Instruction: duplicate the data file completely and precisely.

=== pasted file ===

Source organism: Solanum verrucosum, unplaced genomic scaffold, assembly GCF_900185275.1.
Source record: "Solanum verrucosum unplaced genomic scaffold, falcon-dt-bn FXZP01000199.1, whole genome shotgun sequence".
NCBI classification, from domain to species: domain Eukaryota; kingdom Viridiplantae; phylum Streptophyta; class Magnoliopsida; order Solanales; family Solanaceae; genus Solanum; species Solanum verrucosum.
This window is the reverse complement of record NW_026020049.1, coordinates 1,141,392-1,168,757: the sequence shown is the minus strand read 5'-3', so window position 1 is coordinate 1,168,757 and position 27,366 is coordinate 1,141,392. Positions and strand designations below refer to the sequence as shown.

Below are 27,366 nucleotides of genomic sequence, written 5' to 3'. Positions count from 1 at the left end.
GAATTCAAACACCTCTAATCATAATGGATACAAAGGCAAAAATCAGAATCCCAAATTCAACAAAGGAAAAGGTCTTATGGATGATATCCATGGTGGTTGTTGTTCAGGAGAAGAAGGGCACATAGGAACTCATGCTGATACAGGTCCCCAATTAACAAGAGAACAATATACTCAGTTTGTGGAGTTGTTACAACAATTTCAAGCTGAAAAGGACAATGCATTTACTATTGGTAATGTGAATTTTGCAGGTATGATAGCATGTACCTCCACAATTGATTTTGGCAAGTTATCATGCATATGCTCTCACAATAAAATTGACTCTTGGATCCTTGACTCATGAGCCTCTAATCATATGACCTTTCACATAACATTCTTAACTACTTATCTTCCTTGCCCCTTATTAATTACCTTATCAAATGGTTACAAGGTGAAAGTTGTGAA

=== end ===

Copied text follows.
Source organism: Solanum verrucosum, unplaced genomic scaffold, assembly GCF_900185275.1.
Source record: "Solanum verrucosum unplaced genomic scaffold, falcon-dt-bn FXZP01000199.1, whole genome shotgun sequence".
NCBI classification, from domain to species: domain Eukaryota; kingdom Viridiplantae; phylum Streptophyta; class Magnoliopsida; order Solanales; family Solanaceae; genus Solanum; species Solanum verrucosum.
This window is the reverse complement of record NW_026020049.1, coordinates 1,141,392-1,168,757: the sequence shown is the minus strand read 5'-3', so window position 1 is coordinate 1,168,757 and position 27,366 is coordinate 1,141,392. Positions and strand designations below refer to the sequence as shown.

Below are 27,366 nucleotides of genomic sequence, written 5' to 3'. Positions count from 1 at the left end.
GAATTCAAACACCTCTAATCATAATGGATACAAAGGCAAAAATCAGAATCCCAAATTCAACAAAGGAAAAGGTCTTATGGATGATATCCATGGTGGTTGTTGTTCAGGAGAAGAAGGGCACATAGGAACTCATGCTGATACAGGTCCCCAATTAACAAGAGAACAATATACTCAGTTTGTGGAGTTGTTACAACAATTTCAAGCTGAAAAGGACAATGCATTTACTATTGGTAATGTGAATTTTGCAGGTATGATAGCATGTACCTCCACAATTGATTTTGGCAAGTTATCATGCATATGCTCTCACAATAAAATTGACTCTTGGATCCTTGACTCATGAGCCTCTAATCATATGACCTTTCACATAACATTCTTAACTACTTATCTTCCTTGCCCCTTATTAATTACCTTATCAAATGGTTACAAGGTGAAAGTTGTGAA